As much of Texas has experienced historic winter weather, native wildlife populations throughout the state have also felt the impact. Texas Parks and Wildlife Department (TPWD) reminds the public that many native wildlife species will be able to survive short durations of historic low temperatures and snow events. However, long-term impacts on a variety of wildlife and their habitats, especially on vegetation, may not be known for weeks.
Native Texas mammals, including white-tailed deer and coyotes, grow heavier winter coats that help them survive the colder weather. These winter coats are generally thicker and have a well-developed underlayer.
Other mammals, like bats, often migrate to where insects, a common food source, are or hibernate to wait out the winter, depending on the species. Bats that choose to hibernate will find a suitable cave or culvert to settle in. Squirrels will rely on food caches and nests to survive during winter months.
Birds have several strategies to help them survive cold weather. Multiple species will “fluff-up” their feathers to trap warm air. Birds will also flock to food sources to build up their energy reserves. Those that can build up fat stores and have had consistent, reliable sources of nutrition and suitable habitats are generally healthy and will make it through the winter. However, those that have little fat could have a more difficult time surviving the freezing temperatures.
The following observations have been reported by TPWD staff and the public regarding bird health and mortality due to the winter weather:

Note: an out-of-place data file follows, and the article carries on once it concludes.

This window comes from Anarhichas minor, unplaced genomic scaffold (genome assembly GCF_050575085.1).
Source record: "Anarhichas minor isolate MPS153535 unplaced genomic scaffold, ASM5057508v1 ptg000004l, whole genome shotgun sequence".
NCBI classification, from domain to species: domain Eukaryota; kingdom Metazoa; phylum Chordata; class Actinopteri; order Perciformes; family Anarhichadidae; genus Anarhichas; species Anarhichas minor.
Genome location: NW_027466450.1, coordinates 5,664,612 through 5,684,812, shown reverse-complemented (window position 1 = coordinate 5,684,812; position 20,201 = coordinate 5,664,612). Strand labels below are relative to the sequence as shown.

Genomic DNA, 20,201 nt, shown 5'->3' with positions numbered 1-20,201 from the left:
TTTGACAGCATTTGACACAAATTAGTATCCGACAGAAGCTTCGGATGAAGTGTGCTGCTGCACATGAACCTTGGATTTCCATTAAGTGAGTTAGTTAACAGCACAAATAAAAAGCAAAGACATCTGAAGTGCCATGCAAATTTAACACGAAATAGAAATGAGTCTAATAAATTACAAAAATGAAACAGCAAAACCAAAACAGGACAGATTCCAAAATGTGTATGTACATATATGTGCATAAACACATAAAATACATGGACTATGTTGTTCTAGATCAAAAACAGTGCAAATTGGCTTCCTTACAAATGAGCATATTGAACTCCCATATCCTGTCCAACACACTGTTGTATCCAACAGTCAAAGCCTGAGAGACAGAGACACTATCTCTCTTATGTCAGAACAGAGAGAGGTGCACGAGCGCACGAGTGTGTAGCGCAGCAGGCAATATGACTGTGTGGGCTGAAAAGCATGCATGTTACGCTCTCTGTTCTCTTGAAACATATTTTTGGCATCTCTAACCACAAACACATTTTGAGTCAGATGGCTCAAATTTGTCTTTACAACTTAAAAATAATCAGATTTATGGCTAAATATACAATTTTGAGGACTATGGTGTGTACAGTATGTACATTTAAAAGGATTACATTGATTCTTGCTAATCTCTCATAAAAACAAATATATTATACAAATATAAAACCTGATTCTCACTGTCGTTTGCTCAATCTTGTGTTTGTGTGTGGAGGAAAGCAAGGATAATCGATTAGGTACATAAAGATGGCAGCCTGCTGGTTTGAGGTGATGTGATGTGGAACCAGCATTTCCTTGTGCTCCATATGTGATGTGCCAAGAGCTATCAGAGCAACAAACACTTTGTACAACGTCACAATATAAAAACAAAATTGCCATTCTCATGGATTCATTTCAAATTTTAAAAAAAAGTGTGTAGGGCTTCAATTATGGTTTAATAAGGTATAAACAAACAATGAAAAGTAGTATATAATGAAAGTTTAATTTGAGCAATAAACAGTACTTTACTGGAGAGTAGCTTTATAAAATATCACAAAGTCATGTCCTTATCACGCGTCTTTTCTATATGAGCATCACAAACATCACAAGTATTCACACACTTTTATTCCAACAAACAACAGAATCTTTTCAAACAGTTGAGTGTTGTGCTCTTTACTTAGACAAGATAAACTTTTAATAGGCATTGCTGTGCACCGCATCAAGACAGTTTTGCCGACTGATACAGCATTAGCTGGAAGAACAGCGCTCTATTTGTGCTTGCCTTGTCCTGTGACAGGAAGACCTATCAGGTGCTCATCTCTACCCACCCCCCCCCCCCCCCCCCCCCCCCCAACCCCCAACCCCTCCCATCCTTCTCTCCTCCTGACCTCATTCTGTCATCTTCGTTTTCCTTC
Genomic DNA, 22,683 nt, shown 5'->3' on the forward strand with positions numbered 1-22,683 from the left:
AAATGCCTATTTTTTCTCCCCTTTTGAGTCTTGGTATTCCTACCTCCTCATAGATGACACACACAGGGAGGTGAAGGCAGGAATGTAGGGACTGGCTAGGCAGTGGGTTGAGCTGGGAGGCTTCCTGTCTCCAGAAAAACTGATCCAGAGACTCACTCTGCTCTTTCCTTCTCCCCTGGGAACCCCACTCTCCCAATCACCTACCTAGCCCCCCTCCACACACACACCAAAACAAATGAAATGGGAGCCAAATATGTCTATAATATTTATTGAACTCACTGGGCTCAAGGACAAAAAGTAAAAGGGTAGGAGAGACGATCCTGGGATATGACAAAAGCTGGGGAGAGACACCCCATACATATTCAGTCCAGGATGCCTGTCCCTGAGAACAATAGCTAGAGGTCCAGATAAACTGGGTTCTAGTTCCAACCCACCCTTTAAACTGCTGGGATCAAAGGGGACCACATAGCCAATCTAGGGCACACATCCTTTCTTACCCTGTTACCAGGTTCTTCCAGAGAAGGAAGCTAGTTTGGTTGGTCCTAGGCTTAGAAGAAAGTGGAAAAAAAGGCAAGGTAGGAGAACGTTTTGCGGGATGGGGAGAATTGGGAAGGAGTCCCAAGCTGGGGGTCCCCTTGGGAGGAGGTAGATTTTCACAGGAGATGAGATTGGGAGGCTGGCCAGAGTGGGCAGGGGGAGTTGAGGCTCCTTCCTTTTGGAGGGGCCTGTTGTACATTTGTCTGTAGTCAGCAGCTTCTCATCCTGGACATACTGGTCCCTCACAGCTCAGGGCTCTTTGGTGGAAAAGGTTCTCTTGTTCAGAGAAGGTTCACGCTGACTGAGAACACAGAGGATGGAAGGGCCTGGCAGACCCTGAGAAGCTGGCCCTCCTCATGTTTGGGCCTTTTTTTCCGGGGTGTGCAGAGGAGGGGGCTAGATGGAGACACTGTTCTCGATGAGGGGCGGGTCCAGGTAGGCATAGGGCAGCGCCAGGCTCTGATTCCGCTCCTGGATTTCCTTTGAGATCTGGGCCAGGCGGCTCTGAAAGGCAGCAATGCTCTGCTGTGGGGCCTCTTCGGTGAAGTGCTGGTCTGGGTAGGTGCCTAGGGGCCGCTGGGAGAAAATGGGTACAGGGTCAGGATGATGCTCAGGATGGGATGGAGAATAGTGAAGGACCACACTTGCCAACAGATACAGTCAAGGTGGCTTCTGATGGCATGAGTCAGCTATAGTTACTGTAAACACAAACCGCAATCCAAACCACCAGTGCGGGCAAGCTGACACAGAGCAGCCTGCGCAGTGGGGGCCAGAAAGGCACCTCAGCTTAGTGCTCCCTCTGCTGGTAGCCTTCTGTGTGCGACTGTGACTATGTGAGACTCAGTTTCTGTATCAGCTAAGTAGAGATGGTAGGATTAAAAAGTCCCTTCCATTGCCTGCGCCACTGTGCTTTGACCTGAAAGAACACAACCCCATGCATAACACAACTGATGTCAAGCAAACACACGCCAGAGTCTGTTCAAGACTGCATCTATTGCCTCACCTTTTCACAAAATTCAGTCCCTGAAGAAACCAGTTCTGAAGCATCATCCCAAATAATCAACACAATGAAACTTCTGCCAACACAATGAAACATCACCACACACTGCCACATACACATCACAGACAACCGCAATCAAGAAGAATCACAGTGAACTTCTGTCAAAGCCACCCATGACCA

- Mortality events have been observed in early arriving insectivore bird species such as purple martins and other passerine species. These events have been more prevalent in areas where seed resources were covered by recent historic snowfall and that experienced long-lasting, below-freezing temperatures.
- TPWD staff have observed waterfowl mortality events due to freezing conditions in wetlands on some TPWD wildlife management areas.
- Bird feeders are being heavily relied upon by various species in areas that have experienced a sudden decrease in local food resources due to snowfall.
- Biologists have reported that birds are congregating near roads due to melted snow and ice, increasing water availability. This has resulted in an increase in wildlife-vehicle collisions.
During cold weather, many fish slow down and head for deeper waters where it’s somewhat warmer. Unfortunately, fish in shallow water, especially in our coastal areas, may not survive a hard freeze, resulting in large ‘fish kills’ during cold snaps. The TPWD Kills and Spills team collects data on these events to assess the overall impact on Texas fish populations.
When temperatures on the coast fall below freezing, TPWD may close certain areas to saltwater fishing as is already the case this year.
Alligators should survive well with short snaps of freezing water. Long-term impacts to alligator populations won’t be known until TPWD staff and landowners are able to survey their properties when conditions improve.
Sea turtles can become cold stunned when water temperatures drop. This leaves them lethargic and unable to move into deeper water which results in stranding. TPWD Coastal Fisheries biologists and Texas game wardens have assisted in multiple sea turtle rescue operations since Feb. 14 near the Brownsville Ship Channel and surrounding bays, as well as near Matagorda Bay. Once the sea turtles are rescued from the water, they are then transported to the proper facility. When temperatures warm, the sea turtles can be safely released.
If you see a cold stunned sea turtle, call 1-866-TURTLE5.
Along with the continued potential for more freezing precipitation, the availability of high-quality wildlife habitat will be critical for many species to survive through this weather in some locations across the state.
TPWD staff will keep monitoring the impacts of this historic weather event on wildlife. When TPWD operations can return to normal, they will continue to update the public on the state’s wildlife resources.